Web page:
Kai Ryssdal: In what's becoming something of a habit, Yahoo has a new CEO. Scott Thompson stepped down yesterday after just four months running the once path-breaking Internet company. It was his resume that did him in: a falsely claimed college major. An activist investor dug up that little nugget, the latest sign shareholders are looking at executives themselves -- not just their performance.
Marketplace's Stacey Vanek Smith reports.
Stacey Vanek Smith: Yahoo has been troubled for awhile, making it a prime candidate for activist shareholders.
Damien Park: Activist investors go hunting for undervalued companies.
Damien Park advises companies on how to deal with activist shareholders. He says activist shareholders take a big stake in a company and then push for changes they think will make the company's profits and stock price rise.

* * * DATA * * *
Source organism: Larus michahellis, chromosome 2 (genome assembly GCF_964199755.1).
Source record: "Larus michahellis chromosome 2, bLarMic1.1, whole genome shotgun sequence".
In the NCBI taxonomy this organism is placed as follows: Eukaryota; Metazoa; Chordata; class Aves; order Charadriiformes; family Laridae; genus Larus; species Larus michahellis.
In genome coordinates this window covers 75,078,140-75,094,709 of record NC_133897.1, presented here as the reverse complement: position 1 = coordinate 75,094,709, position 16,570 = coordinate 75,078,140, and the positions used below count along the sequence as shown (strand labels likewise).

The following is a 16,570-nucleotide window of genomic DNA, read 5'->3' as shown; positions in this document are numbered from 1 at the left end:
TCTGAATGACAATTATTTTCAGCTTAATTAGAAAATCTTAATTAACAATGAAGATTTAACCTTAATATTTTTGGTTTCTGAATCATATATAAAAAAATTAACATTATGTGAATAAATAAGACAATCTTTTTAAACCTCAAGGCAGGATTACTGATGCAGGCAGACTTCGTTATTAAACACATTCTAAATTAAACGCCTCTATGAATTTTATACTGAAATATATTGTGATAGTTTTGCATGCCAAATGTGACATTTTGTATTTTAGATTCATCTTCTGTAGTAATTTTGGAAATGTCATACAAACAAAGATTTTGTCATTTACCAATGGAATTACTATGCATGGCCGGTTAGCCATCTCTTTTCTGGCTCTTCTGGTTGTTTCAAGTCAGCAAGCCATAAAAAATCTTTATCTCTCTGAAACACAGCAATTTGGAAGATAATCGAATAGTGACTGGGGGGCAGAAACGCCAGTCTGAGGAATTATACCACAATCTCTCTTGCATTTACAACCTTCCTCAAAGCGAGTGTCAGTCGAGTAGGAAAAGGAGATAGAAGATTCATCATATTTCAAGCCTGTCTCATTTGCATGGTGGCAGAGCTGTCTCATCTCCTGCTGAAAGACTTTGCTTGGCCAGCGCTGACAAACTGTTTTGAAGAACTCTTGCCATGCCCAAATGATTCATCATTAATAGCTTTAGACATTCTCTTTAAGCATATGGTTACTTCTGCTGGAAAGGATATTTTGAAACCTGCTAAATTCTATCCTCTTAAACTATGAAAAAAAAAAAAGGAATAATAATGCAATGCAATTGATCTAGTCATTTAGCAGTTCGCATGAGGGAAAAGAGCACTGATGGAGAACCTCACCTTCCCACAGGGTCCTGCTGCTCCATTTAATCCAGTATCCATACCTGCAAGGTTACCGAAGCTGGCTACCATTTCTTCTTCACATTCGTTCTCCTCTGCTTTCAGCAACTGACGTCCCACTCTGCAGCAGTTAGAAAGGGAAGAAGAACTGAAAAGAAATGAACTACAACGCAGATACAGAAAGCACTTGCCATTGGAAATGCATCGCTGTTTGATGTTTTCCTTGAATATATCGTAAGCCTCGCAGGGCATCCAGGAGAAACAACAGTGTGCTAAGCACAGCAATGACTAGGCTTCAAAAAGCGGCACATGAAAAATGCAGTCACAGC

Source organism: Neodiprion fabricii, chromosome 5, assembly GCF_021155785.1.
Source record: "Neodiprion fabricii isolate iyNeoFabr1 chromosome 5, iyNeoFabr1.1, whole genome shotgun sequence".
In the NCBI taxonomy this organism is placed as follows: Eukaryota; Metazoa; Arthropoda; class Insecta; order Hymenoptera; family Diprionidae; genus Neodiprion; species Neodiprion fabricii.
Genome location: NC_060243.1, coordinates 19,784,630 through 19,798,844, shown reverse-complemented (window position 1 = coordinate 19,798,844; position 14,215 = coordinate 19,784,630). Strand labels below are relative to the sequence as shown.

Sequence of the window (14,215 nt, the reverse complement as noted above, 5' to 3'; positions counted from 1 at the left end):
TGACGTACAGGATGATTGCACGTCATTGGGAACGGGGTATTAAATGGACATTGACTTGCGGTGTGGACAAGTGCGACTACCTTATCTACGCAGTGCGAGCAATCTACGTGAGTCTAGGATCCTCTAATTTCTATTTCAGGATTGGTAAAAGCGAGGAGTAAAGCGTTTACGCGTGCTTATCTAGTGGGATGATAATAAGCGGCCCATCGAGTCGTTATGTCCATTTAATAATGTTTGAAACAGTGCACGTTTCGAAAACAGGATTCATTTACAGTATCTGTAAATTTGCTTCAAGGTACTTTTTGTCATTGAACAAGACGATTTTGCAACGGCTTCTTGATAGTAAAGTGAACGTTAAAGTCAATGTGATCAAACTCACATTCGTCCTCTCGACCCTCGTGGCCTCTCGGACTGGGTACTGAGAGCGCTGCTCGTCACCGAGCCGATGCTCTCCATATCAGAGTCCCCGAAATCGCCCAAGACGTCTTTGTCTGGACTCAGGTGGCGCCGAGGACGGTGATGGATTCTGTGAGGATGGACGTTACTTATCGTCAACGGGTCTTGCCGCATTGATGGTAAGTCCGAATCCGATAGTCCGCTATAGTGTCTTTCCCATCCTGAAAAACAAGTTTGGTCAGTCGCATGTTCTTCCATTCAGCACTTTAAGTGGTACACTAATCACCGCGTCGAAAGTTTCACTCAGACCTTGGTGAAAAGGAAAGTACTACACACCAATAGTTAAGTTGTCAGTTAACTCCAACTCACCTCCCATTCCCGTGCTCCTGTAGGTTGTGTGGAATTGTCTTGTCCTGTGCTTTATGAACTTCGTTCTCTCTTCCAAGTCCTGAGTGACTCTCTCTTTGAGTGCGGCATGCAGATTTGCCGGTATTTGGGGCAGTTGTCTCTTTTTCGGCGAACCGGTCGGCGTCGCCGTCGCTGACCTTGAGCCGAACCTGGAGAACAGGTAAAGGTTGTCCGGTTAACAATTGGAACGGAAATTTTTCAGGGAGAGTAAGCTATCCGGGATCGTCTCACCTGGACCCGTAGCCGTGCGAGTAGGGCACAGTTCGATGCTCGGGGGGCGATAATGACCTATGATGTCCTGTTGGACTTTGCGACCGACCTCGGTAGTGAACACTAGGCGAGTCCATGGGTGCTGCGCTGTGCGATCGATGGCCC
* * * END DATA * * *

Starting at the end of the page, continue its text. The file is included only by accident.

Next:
Michael Levin advises shareholders and write the Activist Investor blog. He says to build their case, they...
Michael Levin: Comb through securities filings, talk to customers, talk to suppliers and so forth.
And, in Yahoo's case, check resumes. Adviser Damien Park says activist shareholders do digging to gain leverage.
Park: It's not uncommon to do a background check or to hire some sort of a private investigation firm to attempt to dig up some dirt.
These are called Proxy fights and they can get expensive
Park: I haven't worked on a proxy campaign that cost a company less than $1.5 million and I have seen campaigns that have cost in excess of $20 million.
Park says most of the time, activist investors often do cause some kind of change. Daniel Loeb, the hedge fund manager who crusaded against Yahoo's CEO sure did. In addition to ousting the CEO, Loeb got three seats on Yahoo's board.
In New York, I'm Stacey Vanek Smith for Marketplace.